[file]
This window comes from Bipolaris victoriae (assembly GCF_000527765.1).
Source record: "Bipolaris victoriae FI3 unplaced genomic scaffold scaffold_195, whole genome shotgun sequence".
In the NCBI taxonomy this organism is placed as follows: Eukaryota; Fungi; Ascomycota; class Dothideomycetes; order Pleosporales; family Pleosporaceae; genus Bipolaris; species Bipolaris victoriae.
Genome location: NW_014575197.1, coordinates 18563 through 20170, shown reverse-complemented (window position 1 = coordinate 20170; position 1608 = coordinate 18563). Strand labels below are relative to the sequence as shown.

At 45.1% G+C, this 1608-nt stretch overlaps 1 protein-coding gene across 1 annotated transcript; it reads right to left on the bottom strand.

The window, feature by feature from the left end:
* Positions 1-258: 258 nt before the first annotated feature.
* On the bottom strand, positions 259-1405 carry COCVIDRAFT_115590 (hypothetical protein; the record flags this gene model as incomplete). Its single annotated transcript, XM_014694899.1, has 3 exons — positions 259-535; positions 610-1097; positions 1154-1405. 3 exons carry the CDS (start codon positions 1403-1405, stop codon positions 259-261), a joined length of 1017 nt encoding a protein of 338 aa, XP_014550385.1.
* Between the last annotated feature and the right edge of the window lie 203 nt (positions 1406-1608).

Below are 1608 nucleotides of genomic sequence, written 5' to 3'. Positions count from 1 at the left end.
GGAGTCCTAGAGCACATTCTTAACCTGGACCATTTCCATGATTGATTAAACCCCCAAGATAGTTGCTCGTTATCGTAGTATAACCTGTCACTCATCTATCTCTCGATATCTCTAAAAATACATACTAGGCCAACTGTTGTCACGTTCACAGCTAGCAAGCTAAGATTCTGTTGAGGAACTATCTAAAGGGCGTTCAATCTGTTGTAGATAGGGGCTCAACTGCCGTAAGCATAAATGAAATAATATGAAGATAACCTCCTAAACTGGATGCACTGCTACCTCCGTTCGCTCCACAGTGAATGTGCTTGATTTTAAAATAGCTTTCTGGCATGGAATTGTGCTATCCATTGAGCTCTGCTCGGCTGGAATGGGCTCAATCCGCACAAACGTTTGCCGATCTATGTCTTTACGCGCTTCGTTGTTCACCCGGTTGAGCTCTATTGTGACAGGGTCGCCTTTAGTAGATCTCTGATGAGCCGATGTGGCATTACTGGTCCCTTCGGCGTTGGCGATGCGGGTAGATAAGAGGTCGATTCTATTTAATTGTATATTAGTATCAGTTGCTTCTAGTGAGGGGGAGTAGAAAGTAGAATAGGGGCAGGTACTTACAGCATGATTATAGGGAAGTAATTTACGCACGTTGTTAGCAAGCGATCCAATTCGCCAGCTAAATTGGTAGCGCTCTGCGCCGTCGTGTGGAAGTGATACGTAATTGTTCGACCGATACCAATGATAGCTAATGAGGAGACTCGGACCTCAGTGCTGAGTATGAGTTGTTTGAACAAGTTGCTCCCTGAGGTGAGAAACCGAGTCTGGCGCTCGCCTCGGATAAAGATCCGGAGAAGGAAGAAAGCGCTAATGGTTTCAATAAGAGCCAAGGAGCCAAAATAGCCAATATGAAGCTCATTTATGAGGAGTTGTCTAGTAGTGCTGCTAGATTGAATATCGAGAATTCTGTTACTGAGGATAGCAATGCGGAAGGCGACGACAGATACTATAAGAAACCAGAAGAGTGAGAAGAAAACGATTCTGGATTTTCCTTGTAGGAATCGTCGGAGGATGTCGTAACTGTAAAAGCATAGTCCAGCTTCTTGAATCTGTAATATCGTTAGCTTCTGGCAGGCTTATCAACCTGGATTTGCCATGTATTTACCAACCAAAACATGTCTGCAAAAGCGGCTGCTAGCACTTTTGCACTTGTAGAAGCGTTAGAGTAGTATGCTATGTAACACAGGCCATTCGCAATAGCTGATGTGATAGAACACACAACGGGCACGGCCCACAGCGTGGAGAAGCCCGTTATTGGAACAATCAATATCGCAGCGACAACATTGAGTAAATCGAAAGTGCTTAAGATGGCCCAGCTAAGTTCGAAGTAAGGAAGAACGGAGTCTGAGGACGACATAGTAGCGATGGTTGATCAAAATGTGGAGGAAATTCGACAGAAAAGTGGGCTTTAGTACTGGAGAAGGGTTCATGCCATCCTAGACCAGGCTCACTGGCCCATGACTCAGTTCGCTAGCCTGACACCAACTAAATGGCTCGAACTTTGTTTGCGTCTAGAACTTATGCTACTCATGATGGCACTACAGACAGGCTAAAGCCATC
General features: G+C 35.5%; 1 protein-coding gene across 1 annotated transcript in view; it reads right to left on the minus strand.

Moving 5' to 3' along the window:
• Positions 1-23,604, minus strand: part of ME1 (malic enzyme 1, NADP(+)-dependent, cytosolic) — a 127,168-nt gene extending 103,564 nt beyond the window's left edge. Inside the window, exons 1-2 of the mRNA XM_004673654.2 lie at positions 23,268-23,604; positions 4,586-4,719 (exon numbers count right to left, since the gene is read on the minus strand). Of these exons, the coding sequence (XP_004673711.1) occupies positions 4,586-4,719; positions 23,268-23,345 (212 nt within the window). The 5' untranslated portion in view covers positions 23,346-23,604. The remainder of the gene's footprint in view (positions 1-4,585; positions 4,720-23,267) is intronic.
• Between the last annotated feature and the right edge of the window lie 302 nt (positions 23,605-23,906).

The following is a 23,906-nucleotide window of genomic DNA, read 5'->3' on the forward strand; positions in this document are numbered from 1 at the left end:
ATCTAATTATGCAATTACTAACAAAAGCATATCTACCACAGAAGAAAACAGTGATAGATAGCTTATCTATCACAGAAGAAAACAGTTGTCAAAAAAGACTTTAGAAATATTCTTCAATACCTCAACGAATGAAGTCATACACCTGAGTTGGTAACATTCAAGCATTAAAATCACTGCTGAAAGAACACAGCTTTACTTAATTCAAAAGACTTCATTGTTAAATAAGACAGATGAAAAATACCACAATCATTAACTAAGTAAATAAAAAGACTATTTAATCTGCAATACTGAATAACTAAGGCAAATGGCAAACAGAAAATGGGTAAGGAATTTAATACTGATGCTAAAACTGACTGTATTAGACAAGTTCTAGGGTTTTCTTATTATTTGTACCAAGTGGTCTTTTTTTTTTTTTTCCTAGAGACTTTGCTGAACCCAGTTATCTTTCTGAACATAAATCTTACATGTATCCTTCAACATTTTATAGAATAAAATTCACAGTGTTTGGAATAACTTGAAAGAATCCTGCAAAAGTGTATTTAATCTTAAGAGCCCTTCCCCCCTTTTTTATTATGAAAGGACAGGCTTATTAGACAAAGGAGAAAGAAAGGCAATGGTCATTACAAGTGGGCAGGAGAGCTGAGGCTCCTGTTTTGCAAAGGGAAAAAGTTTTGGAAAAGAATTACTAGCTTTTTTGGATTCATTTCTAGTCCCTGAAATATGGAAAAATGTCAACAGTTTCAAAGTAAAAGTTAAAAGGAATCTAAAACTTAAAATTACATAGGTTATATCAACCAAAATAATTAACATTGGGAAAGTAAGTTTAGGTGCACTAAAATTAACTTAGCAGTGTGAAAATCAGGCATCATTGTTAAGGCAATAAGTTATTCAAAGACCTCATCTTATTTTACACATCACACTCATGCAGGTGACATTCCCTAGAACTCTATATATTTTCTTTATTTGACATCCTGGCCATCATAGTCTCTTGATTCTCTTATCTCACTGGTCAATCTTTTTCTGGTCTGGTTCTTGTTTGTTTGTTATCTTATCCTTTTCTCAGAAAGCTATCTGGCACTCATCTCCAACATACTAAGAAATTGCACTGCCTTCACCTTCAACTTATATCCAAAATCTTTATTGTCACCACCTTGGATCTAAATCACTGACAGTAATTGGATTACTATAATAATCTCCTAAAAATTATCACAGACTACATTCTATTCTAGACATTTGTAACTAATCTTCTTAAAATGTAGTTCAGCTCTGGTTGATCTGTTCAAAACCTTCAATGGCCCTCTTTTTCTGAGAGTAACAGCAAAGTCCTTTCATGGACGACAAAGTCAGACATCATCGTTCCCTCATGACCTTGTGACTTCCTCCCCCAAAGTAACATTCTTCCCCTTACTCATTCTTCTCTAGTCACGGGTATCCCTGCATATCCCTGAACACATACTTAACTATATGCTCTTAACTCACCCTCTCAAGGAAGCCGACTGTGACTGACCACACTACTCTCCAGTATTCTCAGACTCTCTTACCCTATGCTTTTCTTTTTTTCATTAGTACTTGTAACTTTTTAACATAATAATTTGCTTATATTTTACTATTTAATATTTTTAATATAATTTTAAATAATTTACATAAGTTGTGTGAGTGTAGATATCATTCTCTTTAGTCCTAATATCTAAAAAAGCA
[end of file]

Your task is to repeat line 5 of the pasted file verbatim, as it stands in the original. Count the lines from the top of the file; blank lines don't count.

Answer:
At 45.1% G+C, this 1608-nt stretch overlaps 1 protein-coding gene across 1 annotated transcript; it reads right to left on the bottom strand.